Applied Biochemistry and Biotechnology

, Volume 121, Issue 1, pp 163–170

Weak lignin-binding enzymes

A novel approach to improve activity of cellulases for hydrolysis of lignocellulosics
  • Alex Berlin
  • Neil Gilkes
  • Arwa Kurabi
  • Renata Bura
  • Maobing Tu
  • Douglas Kilburn
  • John Saddler
Article

DOI: 10.1385/ABAB:121:1-3:0163

Cite this article as:
Berlin, A., Gilkes, N., Kurabi, A. et al. Appl Biochem Biotechnol (2005) 121: 163. doi:10.1385/ABAB:121:1-3:0163

Abstract

Economic barriers preventing commercialization of lignocellulose-to-ethanol bioconversion processes include the high cost of hydrolytic enzymes. One strategy for cost reduction is to improve the specific activities of cellulases by genetic engineering. However, screening for improved activity typically uses “ideal” cellulosic substrates, and results are not necessarily applicable to more realistic substrates such as pretreated hardwoods and softwoods. For lignocellulosic substrates, nonproductive binding and inactivation of enzymes by the lignin component appear to be important factors limiting catalytic efficiency. A better understanding of these factors could allow engineering of cellulases with improved activity based on reduced enzyme-lignin interaction (“weak lignin-binding cellulases”). To prove this concept, we have shown that naturally occurring cellulases with similar catalytic activity on a model cellulosic substrate can differ significantly in their affinities for lignin. Moreover, although cellulose-binding domains (CBDs) are hydrophobic and probably participate in lignin binding, we show that cellulases lacking CBDs also have a high affinity for lignin, indicating the presence of lignin-binding sites on the catalytic domain.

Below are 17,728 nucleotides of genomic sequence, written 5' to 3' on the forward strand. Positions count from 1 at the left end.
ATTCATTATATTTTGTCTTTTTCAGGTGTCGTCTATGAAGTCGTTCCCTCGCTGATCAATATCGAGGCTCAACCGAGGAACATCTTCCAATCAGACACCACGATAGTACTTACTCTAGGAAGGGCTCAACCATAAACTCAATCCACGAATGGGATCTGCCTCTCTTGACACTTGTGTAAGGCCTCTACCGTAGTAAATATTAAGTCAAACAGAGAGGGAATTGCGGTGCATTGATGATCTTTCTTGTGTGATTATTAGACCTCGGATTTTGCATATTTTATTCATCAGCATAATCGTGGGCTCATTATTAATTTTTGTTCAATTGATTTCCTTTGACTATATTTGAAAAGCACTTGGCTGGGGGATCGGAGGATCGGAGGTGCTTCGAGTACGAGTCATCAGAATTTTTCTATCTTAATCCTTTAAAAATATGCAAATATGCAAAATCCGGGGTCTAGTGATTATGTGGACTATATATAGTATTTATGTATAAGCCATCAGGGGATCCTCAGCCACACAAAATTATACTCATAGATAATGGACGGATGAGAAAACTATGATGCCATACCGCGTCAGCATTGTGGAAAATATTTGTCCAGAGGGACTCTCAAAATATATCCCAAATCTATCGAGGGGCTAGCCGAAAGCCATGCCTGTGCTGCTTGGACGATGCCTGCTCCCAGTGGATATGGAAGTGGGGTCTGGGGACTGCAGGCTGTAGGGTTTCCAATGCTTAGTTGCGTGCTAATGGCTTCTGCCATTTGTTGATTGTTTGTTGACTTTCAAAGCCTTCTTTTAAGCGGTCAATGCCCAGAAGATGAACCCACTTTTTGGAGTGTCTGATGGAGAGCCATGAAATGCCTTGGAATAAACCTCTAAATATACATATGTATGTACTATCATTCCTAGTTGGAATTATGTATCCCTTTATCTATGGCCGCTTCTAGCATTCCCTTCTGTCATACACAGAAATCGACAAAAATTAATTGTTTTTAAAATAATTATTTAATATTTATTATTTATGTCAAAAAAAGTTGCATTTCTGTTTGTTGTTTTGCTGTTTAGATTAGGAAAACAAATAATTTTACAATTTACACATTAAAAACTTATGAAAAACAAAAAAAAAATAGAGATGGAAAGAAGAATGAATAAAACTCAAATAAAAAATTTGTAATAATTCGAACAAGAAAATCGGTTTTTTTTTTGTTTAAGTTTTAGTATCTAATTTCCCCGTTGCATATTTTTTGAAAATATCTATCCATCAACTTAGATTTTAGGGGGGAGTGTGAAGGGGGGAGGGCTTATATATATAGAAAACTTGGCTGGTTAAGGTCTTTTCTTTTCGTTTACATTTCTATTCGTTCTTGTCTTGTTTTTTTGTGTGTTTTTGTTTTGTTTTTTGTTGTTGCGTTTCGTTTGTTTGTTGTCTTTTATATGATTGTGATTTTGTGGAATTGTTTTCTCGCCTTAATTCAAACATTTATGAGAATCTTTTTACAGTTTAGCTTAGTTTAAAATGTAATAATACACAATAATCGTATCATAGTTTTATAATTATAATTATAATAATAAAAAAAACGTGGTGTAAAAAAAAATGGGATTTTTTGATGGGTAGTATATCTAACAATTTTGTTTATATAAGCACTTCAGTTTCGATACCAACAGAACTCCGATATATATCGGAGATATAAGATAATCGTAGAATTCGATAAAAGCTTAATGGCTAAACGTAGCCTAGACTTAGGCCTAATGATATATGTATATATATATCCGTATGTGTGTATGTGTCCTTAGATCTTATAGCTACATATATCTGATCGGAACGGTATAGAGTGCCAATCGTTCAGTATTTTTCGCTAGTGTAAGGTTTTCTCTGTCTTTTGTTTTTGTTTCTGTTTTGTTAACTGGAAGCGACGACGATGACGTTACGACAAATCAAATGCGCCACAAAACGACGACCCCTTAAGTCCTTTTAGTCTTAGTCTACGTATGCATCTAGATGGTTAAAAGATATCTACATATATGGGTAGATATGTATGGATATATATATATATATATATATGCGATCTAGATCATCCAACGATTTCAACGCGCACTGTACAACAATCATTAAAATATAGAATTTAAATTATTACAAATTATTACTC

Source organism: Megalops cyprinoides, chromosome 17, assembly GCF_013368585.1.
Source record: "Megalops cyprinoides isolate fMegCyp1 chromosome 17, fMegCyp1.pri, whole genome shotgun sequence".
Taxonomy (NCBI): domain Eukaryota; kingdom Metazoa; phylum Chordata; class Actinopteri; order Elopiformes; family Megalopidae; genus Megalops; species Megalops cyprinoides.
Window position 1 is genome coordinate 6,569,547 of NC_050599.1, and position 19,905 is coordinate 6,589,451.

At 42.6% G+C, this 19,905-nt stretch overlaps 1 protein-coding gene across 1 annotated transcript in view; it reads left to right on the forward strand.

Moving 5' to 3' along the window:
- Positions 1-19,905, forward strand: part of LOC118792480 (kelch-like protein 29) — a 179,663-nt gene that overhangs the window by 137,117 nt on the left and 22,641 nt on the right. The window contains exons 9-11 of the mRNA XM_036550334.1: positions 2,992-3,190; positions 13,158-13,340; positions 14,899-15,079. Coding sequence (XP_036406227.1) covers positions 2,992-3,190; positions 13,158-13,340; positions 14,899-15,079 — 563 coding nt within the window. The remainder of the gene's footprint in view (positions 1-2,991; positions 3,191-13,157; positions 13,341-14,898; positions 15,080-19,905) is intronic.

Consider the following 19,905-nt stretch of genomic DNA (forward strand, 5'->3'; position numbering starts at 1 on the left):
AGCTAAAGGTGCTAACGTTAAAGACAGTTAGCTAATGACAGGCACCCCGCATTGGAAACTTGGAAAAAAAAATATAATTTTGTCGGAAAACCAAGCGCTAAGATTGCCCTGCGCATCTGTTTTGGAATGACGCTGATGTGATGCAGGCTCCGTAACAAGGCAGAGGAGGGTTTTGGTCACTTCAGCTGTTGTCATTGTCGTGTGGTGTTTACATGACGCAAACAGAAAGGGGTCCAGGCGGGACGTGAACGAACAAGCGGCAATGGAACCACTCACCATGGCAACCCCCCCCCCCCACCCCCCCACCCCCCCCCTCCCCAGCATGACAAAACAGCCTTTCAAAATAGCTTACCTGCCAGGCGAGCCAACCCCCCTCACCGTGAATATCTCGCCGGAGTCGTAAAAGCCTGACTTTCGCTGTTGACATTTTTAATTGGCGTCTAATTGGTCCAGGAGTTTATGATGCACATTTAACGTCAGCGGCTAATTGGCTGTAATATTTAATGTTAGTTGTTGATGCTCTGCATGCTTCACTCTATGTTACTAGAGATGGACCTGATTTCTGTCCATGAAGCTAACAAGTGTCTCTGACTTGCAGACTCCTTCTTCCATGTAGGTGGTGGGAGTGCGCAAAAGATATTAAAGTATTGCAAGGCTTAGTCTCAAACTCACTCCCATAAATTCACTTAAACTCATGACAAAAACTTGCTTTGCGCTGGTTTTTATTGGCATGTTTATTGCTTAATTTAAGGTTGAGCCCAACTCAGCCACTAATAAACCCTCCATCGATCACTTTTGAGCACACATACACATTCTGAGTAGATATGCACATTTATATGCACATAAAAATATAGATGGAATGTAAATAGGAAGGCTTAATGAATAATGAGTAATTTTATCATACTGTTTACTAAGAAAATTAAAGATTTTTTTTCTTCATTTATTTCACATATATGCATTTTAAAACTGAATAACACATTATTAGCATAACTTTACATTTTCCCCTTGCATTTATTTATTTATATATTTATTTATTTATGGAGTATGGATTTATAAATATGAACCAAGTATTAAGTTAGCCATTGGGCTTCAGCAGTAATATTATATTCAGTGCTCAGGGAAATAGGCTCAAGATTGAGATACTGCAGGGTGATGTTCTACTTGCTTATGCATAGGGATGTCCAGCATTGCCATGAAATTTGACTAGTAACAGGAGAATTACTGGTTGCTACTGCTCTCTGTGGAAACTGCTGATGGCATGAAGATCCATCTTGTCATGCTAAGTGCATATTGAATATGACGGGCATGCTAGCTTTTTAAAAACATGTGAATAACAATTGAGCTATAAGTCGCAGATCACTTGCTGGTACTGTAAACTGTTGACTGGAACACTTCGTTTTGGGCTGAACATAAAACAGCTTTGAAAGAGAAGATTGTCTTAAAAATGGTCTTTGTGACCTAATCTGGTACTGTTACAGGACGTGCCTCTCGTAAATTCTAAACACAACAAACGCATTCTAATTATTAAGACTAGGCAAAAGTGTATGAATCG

Index Entries

Cellulaseligninunproductive bindingsoftwoodhydrolysis

Copyright information

© Humana Press Inc. 2005

Authors and Affiliations

  • Alex Berlin
    • 1
  • Neil Gilkes
    • 1
  • Arwa Kurabi
    • 1
  • Renata Bura
    • 1
  • Maobing Tu
    • 1
  • Douglas Kilburn
    • 1
  • John Saddler
    • 1
  1. 1.Forest Products Biotechnology, Department of Wood ScienceUniversity of British ColumbiaVancouverCanada